Joanne's Reviews > The Borrower

The Borrower by Rebecca Makkai
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Jul 04, 11


Oh how I wanted to love this book! It has so many things that I adore: libraries, quirkiness, a book reference on almost every page, a journey, a possibly-gay 10 year-old boy, various unrequited loves...

The book turned out to be grounded more in farce than in reality, which would have been ok except that the protagonist was so dull you couldn't really root for her, and in a farce, you need to have some attachment to the main character in order to swallow all the unrealistic situations and coincidences.

Also (this is not a spoiler but the main idea of the book) she kidnaps a child!! She kidnaps a child!!! She. Kidnaps. A. Child. I don't care how bad she thinks his home life is, she should not have kidnapped the child.

This book does a disservice to real librarians who work hard to get their MLS degrees, since Lucy Hull just plods her way into a job that actually requires some expertise.

I don't even want to get into the gay-kid aspect of the novel. It hits too close to home for me. Ian may or may not be gay (the only reason he may be is because some adults think he is; that wasn't reason enough for me to buy into it. What, he's a voracious reader, has a soft voice and likes to sing? Most of the boys I know who fit that description are straight.) The fundamentalist Christian aspect was, I think, handled more realistically.

And as long as I'm ripping this book a new one, can I just say---and I don't think this is petty---the Hush Puppy dog is a Bassett hound, not a beagle. She keeps calling it a beagle!! I kept waiting for someone to correct her---Glenn or Ian---but no one did, and I can only assume that this point slipped past a bunch of people as the book was being readied for publication. What the hell.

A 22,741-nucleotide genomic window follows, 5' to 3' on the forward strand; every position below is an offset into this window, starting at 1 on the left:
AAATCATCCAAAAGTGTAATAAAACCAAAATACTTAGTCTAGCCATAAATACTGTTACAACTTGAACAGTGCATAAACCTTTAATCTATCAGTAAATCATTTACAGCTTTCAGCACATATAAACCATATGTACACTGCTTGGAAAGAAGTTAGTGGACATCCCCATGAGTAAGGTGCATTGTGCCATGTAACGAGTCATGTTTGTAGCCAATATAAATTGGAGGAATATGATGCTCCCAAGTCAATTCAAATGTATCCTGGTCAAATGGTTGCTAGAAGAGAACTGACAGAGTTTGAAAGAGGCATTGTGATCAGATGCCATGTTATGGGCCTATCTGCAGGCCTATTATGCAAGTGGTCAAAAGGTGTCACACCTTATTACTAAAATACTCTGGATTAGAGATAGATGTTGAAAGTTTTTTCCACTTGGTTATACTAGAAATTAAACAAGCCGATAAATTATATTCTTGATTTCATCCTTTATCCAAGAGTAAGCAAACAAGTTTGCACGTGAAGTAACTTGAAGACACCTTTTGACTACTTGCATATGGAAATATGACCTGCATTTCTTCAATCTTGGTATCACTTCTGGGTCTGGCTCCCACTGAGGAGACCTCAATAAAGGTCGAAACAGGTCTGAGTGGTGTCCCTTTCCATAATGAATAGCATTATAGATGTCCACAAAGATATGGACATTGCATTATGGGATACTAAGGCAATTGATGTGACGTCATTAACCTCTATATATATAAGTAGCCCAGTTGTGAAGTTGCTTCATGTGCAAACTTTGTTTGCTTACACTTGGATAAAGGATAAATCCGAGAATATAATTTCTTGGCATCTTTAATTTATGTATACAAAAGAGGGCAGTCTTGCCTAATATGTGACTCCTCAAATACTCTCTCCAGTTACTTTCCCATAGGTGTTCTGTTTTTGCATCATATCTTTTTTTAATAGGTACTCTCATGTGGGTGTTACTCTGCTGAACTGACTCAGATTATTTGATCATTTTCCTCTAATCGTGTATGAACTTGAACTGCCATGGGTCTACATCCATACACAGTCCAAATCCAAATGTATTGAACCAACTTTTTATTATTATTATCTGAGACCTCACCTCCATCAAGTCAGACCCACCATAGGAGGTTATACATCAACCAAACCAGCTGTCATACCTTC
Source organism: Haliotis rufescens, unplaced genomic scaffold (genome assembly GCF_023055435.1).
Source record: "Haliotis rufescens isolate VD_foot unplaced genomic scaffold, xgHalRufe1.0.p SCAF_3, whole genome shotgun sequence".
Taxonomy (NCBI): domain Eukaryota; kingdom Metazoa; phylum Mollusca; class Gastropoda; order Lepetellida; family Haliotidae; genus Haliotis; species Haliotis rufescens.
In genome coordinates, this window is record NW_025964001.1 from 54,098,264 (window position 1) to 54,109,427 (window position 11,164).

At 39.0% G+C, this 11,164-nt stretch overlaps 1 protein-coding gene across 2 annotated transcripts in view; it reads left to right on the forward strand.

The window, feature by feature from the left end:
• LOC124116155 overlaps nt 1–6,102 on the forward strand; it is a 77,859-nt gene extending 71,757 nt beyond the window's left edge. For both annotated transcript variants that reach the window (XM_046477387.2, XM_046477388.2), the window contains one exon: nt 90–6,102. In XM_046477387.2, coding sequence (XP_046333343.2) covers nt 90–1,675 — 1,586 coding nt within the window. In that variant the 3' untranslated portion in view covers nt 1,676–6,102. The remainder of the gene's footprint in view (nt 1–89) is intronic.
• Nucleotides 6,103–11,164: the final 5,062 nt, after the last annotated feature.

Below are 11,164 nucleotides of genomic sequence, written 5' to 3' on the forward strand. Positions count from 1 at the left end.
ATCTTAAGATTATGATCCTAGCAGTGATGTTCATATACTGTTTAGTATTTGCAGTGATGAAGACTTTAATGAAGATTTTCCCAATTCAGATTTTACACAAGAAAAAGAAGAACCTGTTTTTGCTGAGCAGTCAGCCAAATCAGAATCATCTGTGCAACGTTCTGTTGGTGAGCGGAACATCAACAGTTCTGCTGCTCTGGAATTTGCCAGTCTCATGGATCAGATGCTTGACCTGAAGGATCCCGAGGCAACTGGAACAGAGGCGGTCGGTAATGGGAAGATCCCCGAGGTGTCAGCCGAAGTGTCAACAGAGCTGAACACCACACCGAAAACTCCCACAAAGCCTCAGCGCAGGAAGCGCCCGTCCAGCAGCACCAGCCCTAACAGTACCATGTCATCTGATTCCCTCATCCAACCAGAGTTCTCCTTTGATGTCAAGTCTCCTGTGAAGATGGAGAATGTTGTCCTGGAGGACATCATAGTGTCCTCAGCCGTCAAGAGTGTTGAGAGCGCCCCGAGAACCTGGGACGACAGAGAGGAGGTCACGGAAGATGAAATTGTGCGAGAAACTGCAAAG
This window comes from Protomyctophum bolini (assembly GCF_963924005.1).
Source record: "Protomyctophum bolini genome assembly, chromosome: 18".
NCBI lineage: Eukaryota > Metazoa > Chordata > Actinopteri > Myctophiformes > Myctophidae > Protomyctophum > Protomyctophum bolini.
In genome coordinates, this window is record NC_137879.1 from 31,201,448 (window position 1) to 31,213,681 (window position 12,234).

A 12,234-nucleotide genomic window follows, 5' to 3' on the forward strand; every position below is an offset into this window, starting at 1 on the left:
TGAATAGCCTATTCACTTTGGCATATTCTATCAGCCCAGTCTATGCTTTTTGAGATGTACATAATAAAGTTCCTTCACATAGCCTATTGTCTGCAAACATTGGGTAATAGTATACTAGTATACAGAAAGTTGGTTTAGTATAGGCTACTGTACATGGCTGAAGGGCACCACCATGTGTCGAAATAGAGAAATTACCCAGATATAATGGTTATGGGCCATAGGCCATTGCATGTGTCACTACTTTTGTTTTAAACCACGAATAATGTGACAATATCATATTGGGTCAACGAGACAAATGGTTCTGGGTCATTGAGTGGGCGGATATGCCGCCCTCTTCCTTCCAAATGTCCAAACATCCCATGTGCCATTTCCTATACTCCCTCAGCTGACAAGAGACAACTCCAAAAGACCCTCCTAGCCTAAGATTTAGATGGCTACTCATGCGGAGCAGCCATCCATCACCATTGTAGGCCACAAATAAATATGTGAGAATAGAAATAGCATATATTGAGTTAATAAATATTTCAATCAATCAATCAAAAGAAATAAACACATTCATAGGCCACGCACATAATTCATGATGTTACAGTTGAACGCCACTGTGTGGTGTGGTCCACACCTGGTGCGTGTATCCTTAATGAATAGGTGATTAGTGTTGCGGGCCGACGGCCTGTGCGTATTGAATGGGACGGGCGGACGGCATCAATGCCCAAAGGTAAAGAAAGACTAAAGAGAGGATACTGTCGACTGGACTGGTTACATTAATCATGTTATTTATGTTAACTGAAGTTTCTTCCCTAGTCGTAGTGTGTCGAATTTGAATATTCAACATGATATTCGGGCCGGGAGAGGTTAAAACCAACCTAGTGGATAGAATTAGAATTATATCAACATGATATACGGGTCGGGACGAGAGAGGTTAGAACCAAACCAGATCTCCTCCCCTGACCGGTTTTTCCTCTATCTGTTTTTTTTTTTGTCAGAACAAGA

I hated the ending, which really made me lose respect for the book. I might have been able to deal with all of the other stuff because I did love the literary references, the parodies, and the basic idea of the story. But the string of coincidences at the end were just silly. I wanted some triumph for Ian; I put so much time into making sure he was ok.

Two and a half stars. I just can't round it up to three because I felt the pacing was off: started out ok and then just dragged. They spent so much time at their final destination, time that didn't need to be spent, that I almost started to hate what is actually one of my very favorite states.
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Comments (showing 1-5 of 5) (5 new)

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message 1: by Robin (new) - added it

Robin Totally agree. Horribly disappointed, and like you, I wanted to love this book but ended up skimming after page 100.


Emily I'm on the same page. This book had so much potential, but was frustrating in so many ways!!


Sharon I couldn't agree with you more! Reading it became a chore. I wanted to slap Lucy on several occasions. Lucy's self-righteousness didn't warrant any sympathy the author tried to garner with her character.

I think the story would have been more interesting if Makkai didn't have Lucy kidnap Ian but engaged in more creative antics at the library.


Tara Leu Couldn't disagree more. I find it so strange that some people here have the reaction of "she shouldn't have done that," as if that constitutes a review. Isn't the very first line something about her being the villain? It's not like you didn't have fair warning... It's not a "how to" book.


Sarah H Absolutely! And I caught the bassett/beagle mixup. A real children's librarian would have known the difference!


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